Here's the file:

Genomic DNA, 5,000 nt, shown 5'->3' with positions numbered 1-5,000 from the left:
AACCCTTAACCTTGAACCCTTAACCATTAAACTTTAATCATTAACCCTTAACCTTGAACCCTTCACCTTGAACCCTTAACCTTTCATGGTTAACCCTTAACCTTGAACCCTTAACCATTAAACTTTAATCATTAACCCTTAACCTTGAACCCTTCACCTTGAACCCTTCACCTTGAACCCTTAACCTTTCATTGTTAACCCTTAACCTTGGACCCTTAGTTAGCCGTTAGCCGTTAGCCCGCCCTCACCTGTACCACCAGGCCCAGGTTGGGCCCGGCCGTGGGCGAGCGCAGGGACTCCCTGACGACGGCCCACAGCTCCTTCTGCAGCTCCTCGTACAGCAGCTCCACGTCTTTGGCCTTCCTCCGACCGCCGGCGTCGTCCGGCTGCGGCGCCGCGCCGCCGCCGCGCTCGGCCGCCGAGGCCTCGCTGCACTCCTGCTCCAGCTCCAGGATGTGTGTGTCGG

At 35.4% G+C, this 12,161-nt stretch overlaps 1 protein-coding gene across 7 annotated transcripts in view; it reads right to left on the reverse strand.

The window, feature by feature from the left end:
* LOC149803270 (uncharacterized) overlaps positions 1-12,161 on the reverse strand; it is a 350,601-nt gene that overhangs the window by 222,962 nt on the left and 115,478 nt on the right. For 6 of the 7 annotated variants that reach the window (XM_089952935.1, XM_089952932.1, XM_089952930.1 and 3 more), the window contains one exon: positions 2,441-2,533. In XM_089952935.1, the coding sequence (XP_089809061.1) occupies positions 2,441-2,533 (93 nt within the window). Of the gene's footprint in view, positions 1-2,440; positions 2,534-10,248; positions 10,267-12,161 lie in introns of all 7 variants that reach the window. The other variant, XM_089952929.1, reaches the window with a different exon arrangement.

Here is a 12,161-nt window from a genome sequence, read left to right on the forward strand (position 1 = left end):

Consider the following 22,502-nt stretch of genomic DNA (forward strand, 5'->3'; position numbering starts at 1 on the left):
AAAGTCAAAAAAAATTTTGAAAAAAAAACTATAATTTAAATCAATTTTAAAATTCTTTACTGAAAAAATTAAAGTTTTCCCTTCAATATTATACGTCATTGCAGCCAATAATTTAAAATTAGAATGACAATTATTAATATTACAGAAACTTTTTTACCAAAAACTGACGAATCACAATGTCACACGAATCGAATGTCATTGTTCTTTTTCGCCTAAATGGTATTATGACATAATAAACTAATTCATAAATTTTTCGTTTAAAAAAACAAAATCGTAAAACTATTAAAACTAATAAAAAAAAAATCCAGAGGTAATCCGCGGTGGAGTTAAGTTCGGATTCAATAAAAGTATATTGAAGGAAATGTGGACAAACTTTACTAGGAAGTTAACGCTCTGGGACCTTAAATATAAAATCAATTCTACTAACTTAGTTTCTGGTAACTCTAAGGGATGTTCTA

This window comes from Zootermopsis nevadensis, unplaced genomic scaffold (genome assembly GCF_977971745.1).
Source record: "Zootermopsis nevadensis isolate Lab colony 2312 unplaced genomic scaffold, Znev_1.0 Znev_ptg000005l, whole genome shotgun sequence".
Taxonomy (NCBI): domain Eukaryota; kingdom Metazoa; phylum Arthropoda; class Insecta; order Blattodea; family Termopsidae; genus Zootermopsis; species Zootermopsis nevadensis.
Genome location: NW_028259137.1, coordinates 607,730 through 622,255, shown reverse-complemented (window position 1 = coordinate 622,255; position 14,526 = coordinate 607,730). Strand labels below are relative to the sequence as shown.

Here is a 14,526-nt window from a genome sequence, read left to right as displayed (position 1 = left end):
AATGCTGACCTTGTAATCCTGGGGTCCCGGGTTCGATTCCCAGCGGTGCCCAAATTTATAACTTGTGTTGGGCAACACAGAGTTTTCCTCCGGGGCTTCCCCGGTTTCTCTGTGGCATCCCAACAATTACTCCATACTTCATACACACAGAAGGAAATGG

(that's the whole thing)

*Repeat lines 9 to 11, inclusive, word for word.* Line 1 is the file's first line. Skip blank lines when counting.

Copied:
This window comes from Zootermopsis nevadensis, unplaced genomic scaffold (genome assembly GCF_977971745.1).
Source record: "Zootermopsis nevadensis isolate Lab colony 2312 unplaced genomic scaffold, Znev_1.0 Znev_ptg000005l, whole genome shotgun sequence".
Taxonomy (NCBI): domain Eukaryota; kingdom Metazoa; phylum Arthropoda; class Insecta; order Blattodea; family Termopsidae; genus Zootermopsis; species Zootermopsis nevadensis.